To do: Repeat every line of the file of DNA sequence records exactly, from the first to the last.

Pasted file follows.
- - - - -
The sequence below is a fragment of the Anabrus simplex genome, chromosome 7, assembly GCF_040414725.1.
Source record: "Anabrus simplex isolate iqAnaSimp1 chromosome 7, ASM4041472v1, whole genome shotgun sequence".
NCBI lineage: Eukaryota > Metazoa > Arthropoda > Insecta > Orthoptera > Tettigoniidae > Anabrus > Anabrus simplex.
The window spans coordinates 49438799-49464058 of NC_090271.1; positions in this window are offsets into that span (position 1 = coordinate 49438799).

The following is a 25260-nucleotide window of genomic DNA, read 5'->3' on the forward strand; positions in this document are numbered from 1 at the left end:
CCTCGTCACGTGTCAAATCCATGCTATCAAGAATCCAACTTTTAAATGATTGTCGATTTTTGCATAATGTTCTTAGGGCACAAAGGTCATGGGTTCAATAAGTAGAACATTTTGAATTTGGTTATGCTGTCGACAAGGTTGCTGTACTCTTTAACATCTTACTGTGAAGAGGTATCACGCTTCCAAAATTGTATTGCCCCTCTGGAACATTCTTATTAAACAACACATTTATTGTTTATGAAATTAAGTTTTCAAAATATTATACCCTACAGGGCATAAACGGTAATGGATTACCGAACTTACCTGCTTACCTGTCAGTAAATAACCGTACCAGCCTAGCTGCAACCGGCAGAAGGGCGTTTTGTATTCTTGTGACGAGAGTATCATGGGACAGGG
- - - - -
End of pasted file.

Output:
The sequence below is a fragment of the Anabrus simplex genome, chromosome 7, assembly GCF_040414725.1.
Source record: "Anabrus simplex isolate iqAnaSimp1 chromosome 7, ASM4041472v1, whole genome shotgun sequence".
NCBI lineage: Eukaryota > Metazoa > Arthropoda > Insecta > Orthoptera > Tettigoniidae > Anabrus > Anabrus simplex.
The window spans coordinates 49438799-49464058 of NC_090271.1; positions in this window are offsets into that span (position 1 = coordinate 49438799).

The following is a 25260-nucleotide window of genomic DNA, read 5'->3' on the forward strand; positions in this document are numbered from 1 at the left end:
CCTCGTCACGTGTCAAATCCATGCTATCAAGAATCCAACTTTTAAATGATTGTCGATTTTTGCATAATGTTCTTAGGGCACAAAGGTCATGGGTTCAATAAGTAGAACATTTTGAATTTGGTTATGCTGTCGACAAGGTTGCTGTACTCTTTAACATCTTACTGTGAAGAGGTATCACGCTTCCAAAATTGTATTGCCCCTCTGGAACATTCTTATTAAACAACACATTTATTGTTTATGAAATTAAGTTTTCAAAATATTATACCCTACAGGGCATAAACGGTAATGGATTACCGAACTTACCTGCTTACCTGTCAGTAAATAACCGTACCAGCCTAGCTGCAACCGGCAGAAGGGCGTTTTGTATTCTTGTGACGAGAGTATCATGGGACAGGG